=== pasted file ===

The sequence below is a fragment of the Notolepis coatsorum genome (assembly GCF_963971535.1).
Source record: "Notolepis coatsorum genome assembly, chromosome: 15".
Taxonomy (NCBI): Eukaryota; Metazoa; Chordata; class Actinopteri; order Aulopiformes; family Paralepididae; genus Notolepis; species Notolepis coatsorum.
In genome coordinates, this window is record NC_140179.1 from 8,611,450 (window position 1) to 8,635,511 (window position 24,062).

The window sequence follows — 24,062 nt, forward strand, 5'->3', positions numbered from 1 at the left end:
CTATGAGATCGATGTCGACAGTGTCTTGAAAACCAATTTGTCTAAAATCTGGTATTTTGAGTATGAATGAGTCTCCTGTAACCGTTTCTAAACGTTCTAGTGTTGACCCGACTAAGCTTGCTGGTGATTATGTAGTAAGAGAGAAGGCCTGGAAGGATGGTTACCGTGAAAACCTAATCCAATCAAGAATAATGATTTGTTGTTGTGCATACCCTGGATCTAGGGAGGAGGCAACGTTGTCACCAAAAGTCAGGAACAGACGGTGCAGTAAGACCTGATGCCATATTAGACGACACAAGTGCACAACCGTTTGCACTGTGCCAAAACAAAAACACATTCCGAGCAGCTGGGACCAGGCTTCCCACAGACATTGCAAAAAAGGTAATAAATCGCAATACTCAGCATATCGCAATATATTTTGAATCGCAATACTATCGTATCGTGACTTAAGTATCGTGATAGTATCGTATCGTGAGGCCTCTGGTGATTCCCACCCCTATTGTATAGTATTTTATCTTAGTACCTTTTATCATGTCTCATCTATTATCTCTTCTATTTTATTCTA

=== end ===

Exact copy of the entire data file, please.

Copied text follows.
The sequence below is a fragment of the Notolepis coatsorum genome (assembly GCF_963971535.1).
Source record: "Notolepis coatsorum genome assembly, chromosome: 15".
Taxonomy (NCBI): Eukaryota; Metazoa; Chordata; class Actinopteri; order Aulopiformes; family Paralepididae; genus Notolepis; species Notolepis coatsorum.
In genome coordinates, this window is record NC_140179.1 from 8,611,450 (window position 1) to 8,635,511 (window position 24,062).

The window sequence follows — 24,062 nt, forward strand, 5'->3', positions numbered from 1 at the left end:
CTATGAGATCGATGTCGACAGTGTCTTGAAAACCAATTTGTCTAAAATCTGGTATTTTGAGTATGAATGAGTCTCCTGTAACCGTTTCTAAACGTTCTAGTGTTGACCCGACTAAGCTTGCTGGTGATTATGTAGTAAGAGAGAAGGCCTGGAAGGATGGTTACCGTGAAAACCTAATCCAATCAAGAATAATGATTTGTTGTTGTGCATACCCTGGATCTAGGGAGGAGGCAACGTTGTCACCAAAAGTCAGGAACAGACGGTGCAGTAAGACCTGATGCCATATTAGACGACACAAGTGCACAACCGTTTGCACTGTGCCAAAACAAAAACACATTCCGAGCAGCTGGGACCAGGCTTCCCACAGACATTGCAAAAAAGGTAATAAATCGCAATACTCAGCATATCGCAATATATTTTGAATCGCAATACTATCGTATCGTGACTTAAGTATCGTGATAGTATCGTATCGTGAGGCCTCTGGTGATTCCCACCCCTATTGTATAGTATTTTATCTTAGTACCTTTTATCATGTCTCATCTATTATCTCTTCTATTTTATTCTA